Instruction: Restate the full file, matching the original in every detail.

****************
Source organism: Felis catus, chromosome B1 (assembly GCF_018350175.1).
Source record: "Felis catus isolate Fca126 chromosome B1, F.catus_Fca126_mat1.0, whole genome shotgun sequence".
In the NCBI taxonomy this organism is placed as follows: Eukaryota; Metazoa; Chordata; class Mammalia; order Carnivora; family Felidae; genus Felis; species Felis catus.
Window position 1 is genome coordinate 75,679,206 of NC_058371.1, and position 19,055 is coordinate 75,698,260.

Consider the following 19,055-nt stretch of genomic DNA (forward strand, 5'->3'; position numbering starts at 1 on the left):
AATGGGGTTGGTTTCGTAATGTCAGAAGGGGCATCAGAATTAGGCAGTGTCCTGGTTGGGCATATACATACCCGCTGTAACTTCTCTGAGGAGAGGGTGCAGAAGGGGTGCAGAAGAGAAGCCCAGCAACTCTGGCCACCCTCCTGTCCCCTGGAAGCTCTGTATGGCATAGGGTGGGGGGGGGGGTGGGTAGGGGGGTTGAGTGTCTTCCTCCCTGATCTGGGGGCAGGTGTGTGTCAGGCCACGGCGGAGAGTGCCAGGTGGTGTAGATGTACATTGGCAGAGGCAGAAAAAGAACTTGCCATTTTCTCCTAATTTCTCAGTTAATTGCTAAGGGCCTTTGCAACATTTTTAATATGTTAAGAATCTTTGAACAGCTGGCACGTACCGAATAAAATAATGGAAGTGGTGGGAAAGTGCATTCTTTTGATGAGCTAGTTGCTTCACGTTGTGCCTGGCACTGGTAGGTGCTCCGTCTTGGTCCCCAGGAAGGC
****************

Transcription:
Source organism: Felis catus, chromosome B1 (assembly GCF_018350175.1).
Source record: "Felis catus isolate Fca126 chromosome B1, F.catus_Fca126_mat1.0, whole genome shotgun sequence".
In the NCBI taxonomy this organism is placed as follows: Eukaryota; Metazoa; Chordata; class Mammalia; order Carnivora; family Felidae; genus Felis; species Felis catus.
Window position 1 is genome coordinate 75,679,206 of NC_058371.1, and position 19,055 is coordinate 75,698,260.

Consider the following 19,055-nt stretch of genomic DNA (forward strand, 5'->3'; position numbering starts at 1 on the left):
AATGGGGTTGGTTTCGTAATGTCAGAAGGGGCATCAGAATTAGGCAGTGTCCTGGTTGGGCATATACATACCCGCTGTAACTTCTCTGAGGAGAGGGTGCAGAAGGGGTGCAGAAGAGAAGCCCAGCAACTCTGGCCACCCTCCTGTCCCCTGGAAGCTCTGTATGGCATAGGGTGGGGGGGGGGGTGGGTAGGGGGGTTGAGTGTCTTCCTCCCTGATCTGGGGGCAGGTGTGTGTCAGGCCACGGCGGAGAGTGCCAGGTGGTGTAGATGTACATTGGCAGAGGCAGAAAAAGAACTTGCCATTTTCTCCTAATTTCTCAGTTAATTGCTAAGGGCCTTTGCAACATTTTTAATATGTTAAGAATCTTTGAACAGCTGGCACGTACCGAATAAAATAATGGAAGTGGTGGGAAAGTGCATTCTTTTGATGAGCTAGTTGCTTCACGTTGTGCCTGGCACTGGTAGGTGCTCCGTCTTGGTCCCCAGGAAGGC